18 18 Just in Time Stock Control Instead of holding stock at the factory only order stock on a Just in Time basis (raw materials are ordered only as they are needed). Advantages of Just in Time There is less stock in the factory, so costs are lower. This results in a lower unit cost. Disadvantages of Just in Time If supplies are disrupted for some reason, the business will have no stock to fall back on. This will affect their production rates very quickly.

19 19 Control of Debtors Key aspects of debtor management A clear statement of the general terms on which it is prepared to grant credit to customers Credit rating procedures A credit management system Terms of credit - need to consider Custom and practice in the relevant industrial/commercial sector Cash settlement discounts The likely/acceptable level of bad debts

20 20 Control of Debtors Costs of relaxing credit standards A larger credit department Additional clerical work Servicing additional accounts Bad-debt losses Opportunity costs Analysing the credit applicant Obtaining information on the credit applicant Analysing this information to determine the applicants creditworthiness Making the credit decision

21 21 Encouragement to pay Offering Discounts Everything costs so if you have debtors there will be a cost attached to that income deferred Either through loss of alternate use Or by having an overdraft because you havent got the money

22 22 Offering Discounts – An example Vole Ltd has an overdraft and pays 17% p.a. on it Annual sales are £365,000 and debtors run at present at £90,000 If a 2.5% discount for settlement in 10 days was taken up by 1/3 rd of customers What would the saving be, if any? What is the maximum discount that could be given and not dent profit?

23 23 Vole Ltd - 1 Annual cost of debtors = £90,000 X 17% = £15,300 Annual sales are £365,000 (ie £1,000 per day) Existing debtors = £90,000 (ie 90 days) Expected reduction = 1/3 rd (ie £30,000) A reduction from 90 to 10 days = 8/9 8/9 X £30,000 = £26,667 Annual interest saved = 17% X £26,667 = £4,533 Annual cost of discount on 1/3 rd of annual sales = £121,667 X 2.5% = £3,042 Therefore, there would be a saving

24 24 Vole Ltd - 2 If 2.5% wasnt enough to tempt customers Then maximum discount without affecting profits would be up to interest saved (ie £4,533) Therefore, interest saved as a percentage of 1/3 rd annual sales = 3.726%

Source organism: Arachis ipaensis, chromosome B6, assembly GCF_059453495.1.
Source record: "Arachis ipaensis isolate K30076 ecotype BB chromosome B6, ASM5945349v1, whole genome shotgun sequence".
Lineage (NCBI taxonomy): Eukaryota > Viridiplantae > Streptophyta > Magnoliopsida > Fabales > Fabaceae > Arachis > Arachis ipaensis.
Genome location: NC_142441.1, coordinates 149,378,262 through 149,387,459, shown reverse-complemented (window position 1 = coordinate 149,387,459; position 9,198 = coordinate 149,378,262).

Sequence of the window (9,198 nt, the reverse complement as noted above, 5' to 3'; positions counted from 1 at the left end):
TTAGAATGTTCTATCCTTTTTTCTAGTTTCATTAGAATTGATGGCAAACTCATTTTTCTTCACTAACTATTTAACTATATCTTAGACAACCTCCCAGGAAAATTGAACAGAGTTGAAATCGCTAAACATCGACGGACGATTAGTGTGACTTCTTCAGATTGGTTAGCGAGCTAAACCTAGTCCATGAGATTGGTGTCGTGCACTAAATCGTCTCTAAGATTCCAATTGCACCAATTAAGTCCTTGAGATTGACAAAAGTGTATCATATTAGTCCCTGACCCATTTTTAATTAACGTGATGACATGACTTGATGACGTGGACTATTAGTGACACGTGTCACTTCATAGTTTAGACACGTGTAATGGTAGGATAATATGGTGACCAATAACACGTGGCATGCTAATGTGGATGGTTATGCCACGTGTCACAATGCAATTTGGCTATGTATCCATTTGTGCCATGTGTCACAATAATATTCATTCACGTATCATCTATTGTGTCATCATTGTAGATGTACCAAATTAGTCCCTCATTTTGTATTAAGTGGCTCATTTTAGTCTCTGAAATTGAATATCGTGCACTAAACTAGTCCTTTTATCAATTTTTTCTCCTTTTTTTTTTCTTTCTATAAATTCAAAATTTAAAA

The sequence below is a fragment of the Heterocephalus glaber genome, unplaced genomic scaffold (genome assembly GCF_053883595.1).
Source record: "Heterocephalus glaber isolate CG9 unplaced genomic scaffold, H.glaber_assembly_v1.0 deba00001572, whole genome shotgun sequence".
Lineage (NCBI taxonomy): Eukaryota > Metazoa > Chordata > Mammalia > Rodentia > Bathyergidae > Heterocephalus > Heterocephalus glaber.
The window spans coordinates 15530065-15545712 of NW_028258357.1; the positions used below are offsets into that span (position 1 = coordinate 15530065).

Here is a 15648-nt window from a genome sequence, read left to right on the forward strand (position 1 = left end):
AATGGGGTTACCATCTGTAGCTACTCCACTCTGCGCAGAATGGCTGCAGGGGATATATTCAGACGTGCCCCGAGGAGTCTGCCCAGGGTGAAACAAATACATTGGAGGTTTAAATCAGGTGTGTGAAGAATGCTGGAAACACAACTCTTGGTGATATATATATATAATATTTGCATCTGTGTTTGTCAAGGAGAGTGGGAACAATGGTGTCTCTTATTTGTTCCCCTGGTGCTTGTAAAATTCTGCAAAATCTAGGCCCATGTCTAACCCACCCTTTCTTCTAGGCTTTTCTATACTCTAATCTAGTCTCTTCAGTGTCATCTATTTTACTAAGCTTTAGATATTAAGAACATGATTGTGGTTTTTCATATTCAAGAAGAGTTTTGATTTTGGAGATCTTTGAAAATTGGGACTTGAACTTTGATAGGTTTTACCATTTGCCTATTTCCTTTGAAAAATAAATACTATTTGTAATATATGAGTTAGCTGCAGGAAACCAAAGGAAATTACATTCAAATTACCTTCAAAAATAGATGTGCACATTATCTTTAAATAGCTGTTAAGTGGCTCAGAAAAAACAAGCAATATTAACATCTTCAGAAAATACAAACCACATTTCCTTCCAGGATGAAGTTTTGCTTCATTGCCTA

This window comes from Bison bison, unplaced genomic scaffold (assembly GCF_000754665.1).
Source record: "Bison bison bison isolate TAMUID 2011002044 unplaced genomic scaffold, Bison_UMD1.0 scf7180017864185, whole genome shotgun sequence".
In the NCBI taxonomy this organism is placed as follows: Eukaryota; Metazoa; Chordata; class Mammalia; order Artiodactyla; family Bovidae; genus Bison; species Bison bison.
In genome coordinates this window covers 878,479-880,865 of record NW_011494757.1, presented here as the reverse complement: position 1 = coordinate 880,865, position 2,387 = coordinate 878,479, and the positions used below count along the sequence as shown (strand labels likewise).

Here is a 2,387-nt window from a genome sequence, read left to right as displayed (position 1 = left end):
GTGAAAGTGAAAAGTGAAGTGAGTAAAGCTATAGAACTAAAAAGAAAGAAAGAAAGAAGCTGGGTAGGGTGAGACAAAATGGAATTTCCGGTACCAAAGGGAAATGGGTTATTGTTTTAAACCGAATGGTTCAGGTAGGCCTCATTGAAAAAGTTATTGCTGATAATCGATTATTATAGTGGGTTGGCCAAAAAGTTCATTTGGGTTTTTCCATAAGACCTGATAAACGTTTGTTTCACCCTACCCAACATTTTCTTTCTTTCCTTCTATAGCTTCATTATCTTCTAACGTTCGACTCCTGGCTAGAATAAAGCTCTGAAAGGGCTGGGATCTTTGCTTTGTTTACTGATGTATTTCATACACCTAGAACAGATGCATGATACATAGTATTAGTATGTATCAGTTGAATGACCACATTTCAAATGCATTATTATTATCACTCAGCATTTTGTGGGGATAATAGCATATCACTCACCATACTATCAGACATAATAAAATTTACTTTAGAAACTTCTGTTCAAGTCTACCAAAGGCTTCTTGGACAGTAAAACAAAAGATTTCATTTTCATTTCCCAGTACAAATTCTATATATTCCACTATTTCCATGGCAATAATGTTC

25 25 Managing Creditors The basic rule is Defer as long as possible Remember the cash conversion period is reduced the longer the creditor deferral period The downside is potential harm to supplier relations Not good if say operating Just in Time system

26 26 You say creditor, I say debtor To all of your creditors You are a debtor, so They will be trying to get you to pay promptly If they offer discounts is it worth taking them?

27 27 Calculation of annualised interest rate Most small companies, because of cashflow considerations, cannot take advantage of discounts. But annualising the effective interest rate shows the true cost of ignoring discounts

28 28 Formula to calculate annualised interest rate Cost = Discount% X 365 (100-discount%)Final due date – discount period) Assume a company is offered 2.5% to pay within 10 days on 28 day invoice Effective interest rate is 2.5/97.5 X 365/(28-10) = 46.15 %

29 29 Maintaining control of creditors Keep records of what is owed and how long you have to pay Train whoever pays invoices to pay these when it suits your cashflow Agree clear terms of payment with all your suppliers Consider paying for non-current assets over a longer period Decide whether or not you need to always pay on delivery Pay as late as possible – without incurring penalties or losing goodwill.

30 30 Management of Cash Balances The financial manager wants to keep cash balances to a minimum The goal is to speed up the inflow of cash and slow down the outflow of cash

31 31 Management of Cash Balances Speeding Up Cash Inflow Expedite preparing and mailing invoices Accelerate mailing of payments from customers Reduce the time during which payments received by the firm remain uncollected Use Electronic Funds Transfer Slowing Down Cash Payouts Control of disbursements Remote and controlled disbursing

32 32 Management of Cash Balances Source of short-term finance available to commercial entities: Trade credit. Bank borrowing Instalment credit Financial instruments Factoring